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About MikeHunt

  • Birthday 07/09/2003

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    Loud yet tasty
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    So. California
  • Interests
    music<br>Peter Hegre Photography<br>fine wine

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  1. KOOP...F U C K YOU... i'M OUTTA HERE... THIS IS WHY....FUKIN PRICK To begin with, you're not going to stop me from doing anything. Secondly, I'm going to tell you this for the last time...when I post an OP-ED column, I clearly leave the OP-ED tag on the column....most people who read opinion columns have sense enough to know it's not a wire report by AP or whoever, but for clarity's sake I leave it up at the top. OP-ED means opinion editorial. Despite this, you persist in posting notes implying that I'm trying to pull the wool over everyone's eyes by posting a news report when it's actually an opinion piece. It's clearly labeled...look at it...see it...if you understand it, then chances are real good that everyone else understands it also. Newspapers have news reports and they have editorial columns as well. Because a columnist or a newspaper has an opinion which differs from yours does not make it invalid or deceptive. If you continue to harass opinion columns that I post I will, from this point on, consider it to be flaming.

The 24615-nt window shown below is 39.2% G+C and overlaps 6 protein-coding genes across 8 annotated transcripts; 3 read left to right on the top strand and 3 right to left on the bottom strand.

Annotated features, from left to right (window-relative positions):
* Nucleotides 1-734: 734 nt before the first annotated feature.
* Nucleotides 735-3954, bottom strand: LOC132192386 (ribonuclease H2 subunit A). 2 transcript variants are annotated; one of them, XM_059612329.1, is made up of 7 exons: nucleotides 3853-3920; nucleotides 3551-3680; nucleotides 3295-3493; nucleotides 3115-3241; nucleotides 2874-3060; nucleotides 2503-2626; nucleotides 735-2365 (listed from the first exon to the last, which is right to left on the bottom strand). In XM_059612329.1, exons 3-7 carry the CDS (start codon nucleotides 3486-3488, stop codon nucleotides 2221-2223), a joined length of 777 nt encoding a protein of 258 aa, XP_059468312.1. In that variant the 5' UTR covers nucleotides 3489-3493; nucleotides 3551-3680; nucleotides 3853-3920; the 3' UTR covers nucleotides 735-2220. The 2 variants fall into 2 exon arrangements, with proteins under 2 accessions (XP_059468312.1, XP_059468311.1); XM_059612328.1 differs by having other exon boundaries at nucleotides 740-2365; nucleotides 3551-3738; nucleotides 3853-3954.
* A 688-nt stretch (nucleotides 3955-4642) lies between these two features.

2. Kazaa and co 'not cause of music biz woes', say Profs By Tony Smith Posted: 30/03/2004 at 12:06 GMT File sharing has no effect on CD sales, a pair of US academics have claimed. The finding will not make pleasant reading for the music industry, which claims file-sharing is the cause of the huge decline seen in North American, German and Italian CD sales. Harvard Business School Associate Professor Felix Oberholzer-Gee and Professor Koleman Strumpf of the University of North Carolina base their claim on research carried during the Autumn and Winter of 2002 to compare song download volumes with CD album sales. The duo used data taken directly from file-sharing networks to calculate the number of genuine downloads made during a 17-week period. They also looked at official US CD sales data. Factors such as network congestion, song length - ie. download duration - as well as international school and college holidays were taking into consideration. They then used statistical methods to work out whether the sale of an album declines if it is downloaded more frequently. The result, the professors say, is that there is no such connection. "File sharing has no statistically significant effect on purchases of the average album in our sample," their report states. "Moreover, the estimates are of rather modest size when compared to the drastic reduction in sales in the music industry. At most, file sharing can explain a tiny fraction of this decline." Oberholzer-Gee and Strumpf estimate that it takes on average 5000 downloads to reduce album sales by just a single copy - and that, they say, is a worst-case scenario. On that basis, US CD sales in 2002 would have fallen by two million copies. In fact, they fell by 139 million units between 2000 and 2002. If the professors' analysis is correct, file-sharing may have actually limited that decline. The professors' study suggests that for the top 25 per cent of albums - those with sales of 600,000 copies or more - one extra copy was sold on average for every 150 downloads. That said, downloads did tend to impact less popular albums - those with 36,000 sales or less. Overall, however, the effect is beneficial, since the music industry makes most of its money from the most popular albums. "While downloads occurred on a vast scale during this period - three million simultaneous users shared 500 million files on the popular network FastTrack/Kazaa alone - most people who shared files appear to be individuals who would not have bought the albums that they downloaded," the professors say. However, the professors do provide circumstantial evidence that backs the music industry's claim. The greatest download activity was recorded for users in the US, Canada, Germany and Italy - which are all countries that, according to the London-based industry anti-piracy watchdog the International Federation of the Phonographic Industry (IFPI), have seen some of the biggest declines in music sales. That seems a pretty close parallel, but the professors suggest we look to other reasons for the decline. Sales, they say, are not lost to downloads since most download are made of songs music fans would not buy anyway. They also point to a similar large decline in LP sales during the late 1970s and early 1980s - a trend that prompted the music industry's 'home taping is killing music' campaign, we recall - which was reversed when CD was launched. Indeed, CD sales were long been inflated during the 1990s as consumer re-purchased in the new medium albums they already owned. "Movies, software and video games are actively downloaded, and yet these industries have continued to grow since the advent of file sharing," not the professors. Reasons for the decline in music sales include, they suggest, "poor macroeconomic conditions, a reduction in the number of album releases, growing competition from other forms of entertainment such as video games and DVDs - video game graphics have improved and the price of DVD players and movies have sharply fallen - [and] a reduction in music variety stemming from the large consolidation in radio along with the rise of independent promoter fees to gain airplay". :read this: :read this: :read this: